Did the Great Chinese Firewall fall?
Netizens living in China report that they now have access to Facebook. This applies to both mobile devices and desktops. Even HTTPS works.
Facebook started having problems with China back in 2009, when the social network was blacklisted because activists shared details of upcoming protests with it.
The source of the news is George Godula, a marketing specialist at Web2Asia. He was the first to mention on Twitter that he had access to Facebook through an iOS app. However, with Safari and a broadband connection, nothing came of it.
Later, he announced by email that some other users of the China Unicom operator were able to access Facebook from mobile devices (IOS) without using a VPN (VPN was the only way to access the site). And some of his friends in Beijing were able to visit the social network using the Unicom broadband connection, using only a PC browser.
There are about 500 million Internet users in China, and currently the most popular social networks are those that were created in China - for example, Sina Weibo. The government is actively monitoring them.
Facebook, Twitter and YouTube are blocked for Chinese users. Some, by the way, are wondering if buying Instagram will somehow help Facebook gain a foothold in the country, because Instagram is still in the white list.
In March, Mark Zuckerberg went to China to relax, which immediately sparked a bunch of rumors that he had come for a reason - this is a sign of Facebook’s appearance and strengthening in the country.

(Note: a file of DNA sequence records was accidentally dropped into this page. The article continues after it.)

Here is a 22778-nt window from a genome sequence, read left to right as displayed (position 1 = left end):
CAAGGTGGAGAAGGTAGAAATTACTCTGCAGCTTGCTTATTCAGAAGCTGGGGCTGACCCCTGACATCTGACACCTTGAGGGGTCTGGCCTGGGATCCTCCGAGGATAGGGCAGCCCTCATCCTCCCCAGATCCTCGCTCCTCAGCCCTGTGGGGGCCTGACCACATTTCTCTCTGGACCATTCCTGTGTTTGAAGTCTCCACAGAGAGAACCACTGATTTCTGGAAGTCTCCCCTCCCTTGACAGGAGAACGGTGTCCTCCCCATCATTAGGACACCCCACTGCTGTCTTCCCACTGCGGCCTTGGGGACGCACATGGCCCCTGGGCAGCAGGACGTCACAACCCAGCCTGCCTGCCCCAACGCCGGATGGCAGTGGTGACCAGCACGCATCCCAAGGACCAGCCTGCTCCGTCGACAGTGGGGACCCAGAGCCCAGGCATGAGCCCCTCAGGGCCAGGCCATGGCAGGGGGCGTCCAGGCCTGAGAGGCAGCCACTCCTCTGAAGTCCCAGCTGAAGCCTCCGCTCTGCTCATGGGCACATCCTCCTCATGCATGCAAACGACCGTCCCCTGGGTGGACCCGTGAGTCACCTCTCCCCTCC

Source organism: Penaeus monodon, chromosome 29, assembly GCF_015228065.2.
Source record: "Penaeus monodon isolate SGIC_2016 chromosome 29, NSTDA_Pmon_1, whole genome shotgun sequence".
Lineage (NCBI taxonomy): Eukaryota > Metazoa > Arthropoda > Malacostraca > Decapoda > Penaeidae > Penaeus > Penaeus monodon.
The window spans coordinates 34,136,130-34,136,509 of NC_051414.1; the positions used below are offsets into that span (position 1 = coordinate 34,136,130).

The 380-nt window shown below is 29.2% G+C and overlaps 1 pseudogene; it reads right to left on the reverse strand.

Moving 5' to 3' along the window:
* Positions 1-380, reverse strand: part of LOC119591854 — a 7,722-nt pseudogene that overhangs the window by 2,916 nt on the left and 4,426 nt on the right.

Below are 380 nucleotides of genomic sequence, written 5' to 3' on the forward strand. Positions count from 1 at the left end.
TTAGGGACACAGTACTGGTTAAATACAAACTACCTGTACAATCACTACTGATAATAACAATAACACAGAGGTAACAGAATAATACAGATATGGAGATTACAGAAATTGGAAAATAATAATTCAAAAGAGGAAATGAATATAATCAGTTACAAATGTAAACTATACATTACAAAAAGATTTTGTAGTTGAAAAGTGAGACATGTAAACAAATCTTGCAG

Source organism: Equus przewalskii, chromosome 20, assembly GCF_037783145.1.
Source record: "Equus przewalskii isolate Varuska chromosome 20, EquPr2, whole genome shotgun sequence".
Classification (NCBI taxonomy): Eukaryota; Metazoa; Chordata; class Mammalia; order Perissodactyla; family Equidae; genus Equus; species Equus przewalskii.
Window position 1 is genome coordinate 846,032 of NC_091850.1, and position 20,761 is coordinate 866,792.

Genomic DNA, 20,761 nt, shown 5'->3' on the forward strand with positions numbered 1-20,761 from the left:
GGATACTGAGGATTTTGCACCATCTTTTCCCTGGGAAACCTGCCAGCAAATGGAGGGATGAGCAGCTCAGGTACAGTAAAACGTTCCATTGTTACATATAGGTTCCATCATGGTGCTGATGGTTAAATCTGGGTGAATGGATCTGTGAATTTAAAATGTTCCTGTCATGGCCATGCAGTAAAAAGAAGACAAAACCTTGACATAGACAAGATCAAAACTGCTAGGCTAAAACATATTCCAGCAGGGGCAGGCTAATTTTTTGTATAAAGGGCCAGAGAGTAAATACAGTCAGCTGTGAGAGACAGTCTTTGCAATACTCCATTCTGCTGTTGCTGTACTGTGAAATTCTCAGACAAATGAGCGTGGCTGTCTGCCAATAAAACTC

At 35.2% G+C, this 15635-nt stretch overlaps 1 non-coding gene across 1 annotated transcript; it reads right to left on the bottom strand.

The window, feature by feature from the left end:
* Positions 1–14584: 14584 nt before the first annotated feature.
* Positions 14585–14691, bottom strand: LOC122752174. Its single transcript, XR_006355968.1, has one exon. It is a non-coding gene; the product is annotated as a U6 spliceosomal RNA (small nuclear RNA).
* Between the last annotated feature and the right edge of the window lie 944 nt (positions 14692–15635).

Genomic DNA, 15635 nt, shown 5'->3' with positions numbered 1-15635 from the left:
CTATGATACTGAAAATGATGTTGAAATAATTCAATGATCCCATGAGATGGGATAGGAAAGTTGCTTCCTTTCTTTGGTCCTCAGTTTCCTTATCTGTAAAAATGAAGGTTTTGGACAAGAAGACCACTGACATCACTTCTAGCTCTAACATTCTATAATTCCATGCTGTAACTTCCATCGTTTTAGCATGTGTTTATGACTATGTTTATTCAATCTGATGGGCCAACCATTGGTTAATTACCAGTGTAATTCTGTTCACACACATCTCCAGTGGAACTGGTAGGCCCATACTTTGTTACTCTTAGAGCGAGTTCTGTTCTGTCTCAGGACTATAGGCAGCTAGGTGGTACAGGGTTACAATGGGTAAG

What caused the opportunity to visit Facebook (this firewall malfunction was random, or will always be so now) is still unclear.
UPD 1 . Facebook refrains from making official comments.
UPD 2 . Well, it was a failure, and now everything is back to square one. Jeremy Godkorn, founder of Danwei.com (a research company that monitors Chinese media and the Web), reports that the matter was in a small technical error that has already been fixed. He especially noted that China is not a market at all where Facebook can currently succeed.
- Any attempt by Facebook to enter the market openly or quietly crawl along with smaller services (such as Instagram) is doomed to failure. And only lead to a world of pain.
According to him, the only worthwhile thing Facebook can do in China is to buy some notable startups or invest in them. If he finds them.